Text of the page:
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CenturyLink Outage: Lessons in Managing Internet Risks

By Ameet Naik
| | 8 min read


On the morning of December 27th, ThousandEyes monitors picked up a major service outage on the CenturyLink network impacting AS 209. A quick scan of social media revealed that users all across the US were reporting issues with not just DIA services but also critical services like E911 and traditional voice communications. The outage took over 50 hours to fully resolve and impacted thousands of businesses and individuals all across the US.

United States map with CenturyLink and Qwest outages
Figure 1: CenturyLink/Qwest outages all across the US.

What Happened

So what really happened? The official Reason For Outage (RFO) analysis from CenturyLink points to issues with a bad network management card in Denver, CO.

CenturyLink root cause analysis
Figure 2: Root Cause Analysis as reported by CenturyLink.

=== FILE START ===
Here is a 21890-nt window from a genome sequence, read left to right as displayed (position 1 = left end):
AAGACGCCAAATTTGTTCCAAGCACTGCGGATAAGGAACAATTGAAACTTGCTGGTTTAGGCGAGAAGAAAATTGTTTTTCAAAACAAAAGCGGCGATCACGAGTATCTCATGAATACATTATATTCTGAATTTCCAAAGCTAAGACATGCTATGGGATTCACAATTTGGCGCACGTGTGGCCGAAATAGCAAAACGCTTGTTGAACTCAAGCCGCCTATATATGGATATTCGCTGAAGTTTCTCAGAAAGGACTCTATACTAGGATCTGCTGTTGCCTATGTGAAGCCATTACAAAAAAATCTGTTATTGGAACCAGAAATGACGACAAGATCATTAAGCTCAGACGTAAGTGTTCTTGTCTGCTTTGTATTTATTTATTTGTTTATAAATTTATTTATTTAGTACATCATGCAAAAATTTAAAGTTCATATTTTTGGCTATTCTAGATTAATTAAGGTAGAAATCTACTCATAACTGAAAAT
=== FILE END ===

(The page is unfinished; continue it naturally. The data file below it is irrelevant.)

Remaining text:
How does a single network management card cause a massive network-wide failure? While we don’t know the exact details, the symptoms and the explanation most closely align those of an optical network outage, which has the potential to disrupt E911 services along with the Internet. Optical switches typically rely on an out-of-band management network for provisioning and remote management. This network was impacted during the outage, which further compounded their ability to remotely troubleshoot and recover from the failures.

Five Key Takeaways

Enterprises today are increasingly consuming Software-as-a-Service (SaaS) applications—which are primarily delivered over the Internet—and are actively evaluating or migrating to hybrid and SD-WAN architectures The Internet is a mission-critical dependency for any enterprise and there are valuable lessons to be learned from this outage.